Grandma, can you pause the story?

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Grandma, can you pause the story?

I remember smiling to myself when my granddaughter asked me to “pause” while reading her a bedtime story. To her, the language was appropriate. She has only known a world where you have the power to “pause” by simply pushing a button.

I think about my grandmother who was born under a tree out back because the only bed in the cabin was occupied by a sick relative. Born in 1913, she lived to be 93. We often discussed the changes she experienced in her lifetime: automobiles, indoor plumbing, television, and space travel, to name just a few. She never quite got the hang of voicemail. More than once I got a message that went something like, “I don’t know if she is there or not, I think I got the box.”

Though time has put my grandmother and my granddaughter on opposite ends of the technology curve, they will have many parallel life-changing experiences due to advances in technology.

I am in the middle. A conduit, if you will, between the past and the future.

I am a bit slower than my younger coworkers when it comes to knowing (and at times understanding) what is new in this ever-changing technology world. I am like an older 386 processor: I get the job done, it just takes longer. But my granddaughter naïvely thinks I know more than I do, simply because I know more than she does.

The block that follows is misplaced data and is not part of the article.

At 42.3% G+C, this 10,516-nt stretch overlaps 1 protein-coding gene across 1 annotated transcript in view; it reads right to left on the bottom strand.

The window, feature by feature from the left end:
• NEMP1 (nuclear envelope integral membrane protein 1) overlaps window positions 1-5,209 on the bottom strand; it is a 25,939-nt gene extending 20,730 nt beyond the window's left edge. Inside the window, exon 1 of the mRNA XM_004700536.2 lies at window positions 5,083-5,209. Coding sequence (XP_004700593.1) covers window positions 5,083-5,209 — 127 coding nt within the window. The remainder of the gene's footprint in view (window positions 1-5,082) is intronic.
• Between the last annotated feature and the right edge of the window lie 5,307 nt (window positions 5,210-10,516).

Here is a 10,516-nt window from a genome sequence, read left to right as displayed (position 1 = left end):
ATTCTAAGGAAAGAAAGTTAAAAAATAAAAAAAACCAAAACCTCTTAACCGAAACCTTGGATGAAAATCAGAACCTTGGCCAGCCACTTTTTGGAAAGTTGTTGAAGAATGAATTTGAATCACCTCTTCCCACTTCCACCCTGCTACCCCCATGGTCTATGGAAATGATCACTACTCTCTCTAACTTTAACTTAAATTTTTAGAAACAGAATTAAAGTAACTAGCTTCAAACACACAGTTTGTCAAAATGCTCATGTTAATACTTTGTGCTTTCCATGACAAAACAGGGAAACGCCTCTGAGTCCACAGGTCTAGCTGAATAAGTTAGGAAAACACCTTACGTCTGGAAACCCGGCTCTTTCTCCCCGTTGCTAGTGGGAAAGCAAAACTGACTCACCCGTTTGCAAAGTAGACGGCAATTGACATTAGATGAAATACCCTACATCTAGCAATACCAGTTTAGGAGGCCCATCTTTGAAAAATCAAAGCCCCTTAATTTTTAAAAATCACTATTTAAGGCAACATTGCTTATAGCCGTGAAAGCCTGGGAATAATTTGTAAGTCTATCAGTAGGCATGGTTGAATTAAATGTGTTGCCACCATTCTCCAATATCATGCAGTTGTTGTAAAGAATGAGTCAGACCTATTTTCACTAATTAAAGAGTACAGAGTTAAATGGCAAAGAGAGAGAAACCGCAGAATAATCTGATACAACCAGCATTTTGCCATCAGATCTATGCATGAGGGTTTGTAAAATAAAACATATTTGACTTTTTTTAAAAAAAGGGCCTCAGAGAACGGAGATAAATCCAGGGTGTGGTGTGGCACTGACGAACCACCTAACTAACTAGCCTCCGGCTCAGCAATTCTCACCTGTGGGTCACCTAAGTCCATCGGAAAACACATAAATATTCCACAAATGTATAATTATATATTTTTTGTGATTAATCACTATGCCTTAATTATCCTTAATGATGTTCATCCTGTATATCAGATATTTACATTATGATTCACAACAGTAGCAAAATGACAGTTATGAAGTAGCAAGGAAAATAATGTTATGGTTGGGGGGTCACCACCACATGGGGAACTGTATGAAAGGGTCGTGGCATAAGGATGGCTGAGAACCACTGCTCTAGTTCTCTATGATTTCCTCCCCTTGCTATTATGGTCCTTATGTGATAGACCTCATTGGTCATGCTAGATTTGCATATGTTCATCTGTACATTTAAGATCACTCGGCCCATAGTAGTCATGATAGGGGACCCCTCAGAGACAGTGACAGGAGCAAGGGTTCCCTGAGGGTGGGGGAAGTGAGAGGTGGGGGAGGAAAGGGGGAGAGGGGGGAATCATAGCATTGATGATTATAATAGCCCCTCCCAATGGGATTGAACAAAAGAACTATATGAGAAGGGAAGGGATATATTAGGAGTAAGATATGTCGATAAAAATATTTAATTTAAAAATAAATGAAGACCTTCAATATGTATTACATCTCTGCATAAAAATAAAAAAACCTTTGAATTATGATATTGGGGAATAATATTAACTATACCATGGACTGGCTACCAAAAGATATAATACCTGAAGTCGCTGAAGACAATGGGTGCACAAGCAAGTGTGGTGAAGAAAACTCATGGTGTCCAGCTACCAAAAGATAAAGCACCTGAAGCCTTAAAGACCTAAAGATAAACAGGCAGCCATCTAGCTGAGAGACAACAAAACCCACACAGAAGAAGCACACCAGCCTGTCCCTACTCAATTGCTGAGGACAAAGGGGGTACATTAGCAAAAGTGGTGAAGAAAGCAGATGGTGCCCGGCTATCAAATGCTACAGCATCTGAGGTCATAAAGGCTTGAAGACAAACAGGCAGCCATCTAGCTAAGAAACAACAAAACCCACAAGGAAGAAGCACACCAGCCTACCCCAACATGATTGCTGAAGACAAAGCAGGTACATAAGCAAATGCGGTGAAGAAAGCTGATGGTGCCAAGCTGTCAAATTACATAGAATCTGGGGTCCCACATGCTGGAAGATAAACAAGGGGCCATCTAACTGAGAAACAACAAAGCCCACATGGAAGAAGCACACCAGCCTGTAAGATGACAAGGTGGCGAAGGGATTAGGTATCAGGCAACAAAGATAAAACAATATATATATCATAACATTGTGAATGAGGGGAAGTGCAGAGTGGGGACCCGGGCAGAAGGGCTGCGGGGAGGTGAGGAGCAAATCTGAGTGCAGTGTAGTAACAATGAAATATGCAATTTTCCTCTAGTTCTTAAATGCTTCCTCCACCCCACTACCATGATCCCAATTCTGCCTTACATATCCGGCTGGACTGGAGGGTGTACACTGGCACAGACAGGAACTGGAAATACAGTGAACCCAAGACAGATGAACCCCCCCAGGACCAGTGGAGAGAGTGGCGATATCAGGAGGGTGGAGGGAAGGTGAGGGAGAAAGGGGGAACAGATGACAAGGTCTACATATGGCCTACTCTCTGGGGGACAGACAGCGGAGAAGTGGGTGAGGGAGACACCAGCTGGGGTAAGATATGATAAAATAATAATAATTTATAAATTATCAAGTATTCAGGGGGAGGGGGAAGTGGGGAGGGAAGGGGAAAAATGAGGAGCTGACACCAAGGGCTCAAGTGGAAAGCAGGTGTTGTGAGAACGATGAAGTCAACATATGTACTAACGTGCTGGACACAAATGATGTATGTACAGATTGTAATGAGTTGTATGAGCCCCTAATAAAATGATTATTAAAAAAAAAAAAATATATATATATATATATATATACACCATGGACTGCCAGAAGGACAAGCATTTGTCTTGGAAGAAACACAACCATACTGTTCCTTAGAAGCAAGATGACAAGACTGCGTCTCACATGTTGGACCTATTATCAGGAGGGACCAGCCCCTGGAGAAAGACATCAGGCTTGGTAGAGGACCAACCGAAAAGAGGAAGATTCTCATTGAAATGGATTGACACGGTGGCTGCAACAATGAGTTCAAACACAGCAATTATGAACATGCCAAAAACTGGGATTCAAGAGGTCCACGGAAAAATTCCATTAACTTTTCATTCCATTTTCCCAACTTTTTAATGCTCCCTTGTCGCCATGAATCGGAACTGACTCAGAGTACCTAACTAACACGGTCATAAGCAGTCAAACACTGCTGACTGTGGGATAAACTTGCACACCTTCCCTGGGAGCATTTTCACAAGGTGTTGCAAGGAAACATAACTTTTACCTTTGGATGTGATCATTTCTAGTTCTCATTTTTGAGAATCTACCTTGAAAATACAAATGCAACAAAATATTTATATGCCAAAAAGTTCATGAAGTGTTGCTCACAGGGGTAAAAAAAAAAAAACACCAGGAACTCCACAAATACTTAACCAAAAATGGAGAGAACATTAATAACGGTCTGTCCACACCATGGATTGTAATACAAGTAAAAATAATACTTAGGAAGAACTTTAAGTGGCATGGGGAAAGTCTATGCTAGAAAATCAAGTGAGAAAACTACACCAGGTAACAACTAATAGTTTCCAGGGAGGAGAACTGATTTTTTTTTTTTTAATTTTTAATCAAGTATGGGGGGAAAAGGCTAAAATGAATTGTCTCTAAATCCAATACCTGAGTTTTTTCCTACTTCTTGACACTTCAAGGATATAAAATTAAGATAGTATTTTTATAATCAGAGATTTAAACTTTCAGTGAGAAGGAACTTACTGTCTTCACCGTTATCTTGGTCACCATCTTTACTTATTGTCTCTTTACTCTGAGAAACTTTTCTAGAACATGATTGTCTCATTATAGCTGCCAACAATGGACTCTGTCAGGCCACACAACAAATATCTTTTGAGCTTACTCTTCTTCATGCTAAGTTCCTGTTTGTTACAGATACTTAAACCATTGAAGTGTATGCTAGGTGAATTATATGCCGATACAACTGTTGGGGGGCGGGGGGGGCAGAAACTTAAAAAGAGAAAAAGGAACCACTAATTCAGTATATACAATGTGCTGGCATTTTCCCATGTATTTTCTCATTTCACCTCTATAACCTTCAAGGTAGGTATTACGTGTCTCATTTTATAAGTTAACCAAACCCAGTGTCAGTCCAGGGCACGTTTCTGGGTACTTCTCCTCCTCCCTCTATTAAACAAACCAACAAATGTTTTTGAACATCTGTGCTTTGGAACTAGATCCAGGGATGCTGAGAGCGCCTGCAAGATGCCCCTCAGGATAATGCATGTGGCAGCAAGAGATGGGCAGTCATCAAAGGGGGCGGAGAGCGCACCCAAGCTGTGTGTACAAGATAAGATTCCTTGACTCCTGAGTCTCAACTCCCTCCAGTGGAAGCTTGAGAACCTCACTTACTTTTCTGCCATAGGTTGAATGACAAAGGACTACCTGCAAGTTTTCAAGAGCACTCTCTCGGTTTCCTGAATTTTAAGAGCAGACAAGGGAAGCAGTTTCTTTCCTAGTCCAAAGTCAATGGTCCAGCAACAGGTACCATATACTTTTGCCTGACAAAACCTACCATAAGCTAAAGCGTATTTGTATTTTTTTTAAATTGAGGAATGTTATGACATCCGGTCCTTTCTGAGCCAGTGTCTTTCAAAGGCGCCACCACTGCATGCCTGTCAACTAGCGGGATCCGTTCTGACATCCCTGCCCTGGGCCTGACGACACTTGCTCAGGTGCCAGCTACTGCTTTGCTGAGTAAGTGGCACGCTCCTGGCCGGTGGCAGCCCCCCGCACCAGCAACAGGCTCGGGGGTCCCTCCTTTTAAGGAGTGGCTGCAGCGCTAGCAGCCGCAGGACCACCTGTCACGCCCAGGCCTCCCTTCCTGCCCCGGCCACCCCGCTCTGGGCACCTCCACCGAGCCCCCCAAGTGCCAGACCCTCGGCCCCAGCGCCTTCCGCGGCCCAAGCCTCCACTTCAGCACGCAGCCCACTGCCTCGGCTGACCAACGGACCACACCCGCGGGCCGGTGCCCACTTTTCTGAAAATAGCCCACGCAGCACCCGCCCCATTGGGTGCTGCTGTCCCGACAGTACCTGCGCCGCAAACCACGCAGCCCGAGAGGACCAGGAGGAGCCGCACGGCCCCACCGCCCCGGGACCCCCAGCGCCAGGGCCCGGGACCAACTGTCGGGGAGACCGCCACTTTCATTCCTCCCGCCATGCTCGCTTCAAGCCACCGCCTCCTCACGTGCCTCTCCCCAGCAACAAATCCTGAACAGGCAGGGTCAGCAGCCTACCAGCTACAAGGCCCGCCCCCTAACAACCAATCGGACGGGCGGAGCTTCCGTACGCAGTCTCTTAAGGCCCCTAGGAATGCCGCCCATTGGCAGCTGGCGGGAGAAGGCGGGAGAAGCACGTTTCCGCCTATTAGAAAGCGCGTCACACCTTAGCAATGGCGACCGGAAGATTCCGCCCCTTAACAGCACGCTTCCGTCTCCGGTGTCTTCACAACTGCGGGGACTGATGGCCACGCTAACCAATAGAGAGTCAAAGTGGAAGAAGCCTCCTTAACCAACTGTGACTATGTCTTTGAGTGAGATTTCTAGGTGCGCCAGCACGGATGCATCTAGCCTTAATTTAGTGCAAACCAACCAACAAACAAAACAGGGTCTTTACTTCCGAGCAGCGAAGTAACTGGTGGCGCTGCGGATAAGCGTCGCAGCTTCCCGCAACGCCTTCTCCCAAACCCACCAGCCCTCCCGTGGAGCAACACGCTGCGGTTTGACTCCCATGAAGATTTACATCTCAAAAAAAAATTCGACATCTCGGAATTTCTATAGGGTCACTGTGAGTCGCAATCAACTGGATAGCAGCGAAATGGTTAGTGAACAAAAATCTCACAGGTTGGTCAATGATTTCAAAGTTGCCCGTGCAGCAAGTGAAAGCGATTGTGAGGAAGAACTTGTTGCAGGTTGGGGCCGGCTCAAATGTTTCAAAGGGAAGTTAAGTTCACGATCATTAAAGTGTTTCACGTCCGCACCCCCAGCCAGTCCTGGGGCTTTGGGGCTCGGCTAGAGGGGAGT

I am becoming familiar with the term “Internet of Things” only because I am reading The Patient Will See You Now. It's a great read about how medical care of the future will evolve to the point where people will be the stewards of their own health, health data, and health care. I am excited about this change. Let's face it, if you die due to a medical error, the doctor feels bad for an hour or two, but life goes on. For you, not so much.

Without technology we would never be able to drive our own health care. Technology will empower us to not only store years of health data but also to access it whenever and wherever needed, in milliseconds. Medical devices (blood pressure monitors, pace makers, artificial limbs, etc.) will check and report status automatically, alerting you if a problem is detected. This will take the place of most routine office checkups.

Technology is just about everywhere you look, even when you are not looking. The other day a stern female voice surprisingly emanated from the dashboard of our new vehicle. It advised us that the posted speed limit was 45 MPH and we were exceeding it. My husband checked with the dealer to see if that “feature” could be disabled. To his dismay (and my joy), we're stuck with her.

They say the only constant is change. With that in mind, we should embrace change. But keep in mind that change for one person may just be standard operating procedure for someone else.

So I “paused” reading while she got a drink of water, and then picked back up right where we left off. Take that, Netflix!

After story time I tucked her in and kissed her good night. For now, Humans 1, Machines 0.

We solve problems with technology. What can we solve for you?

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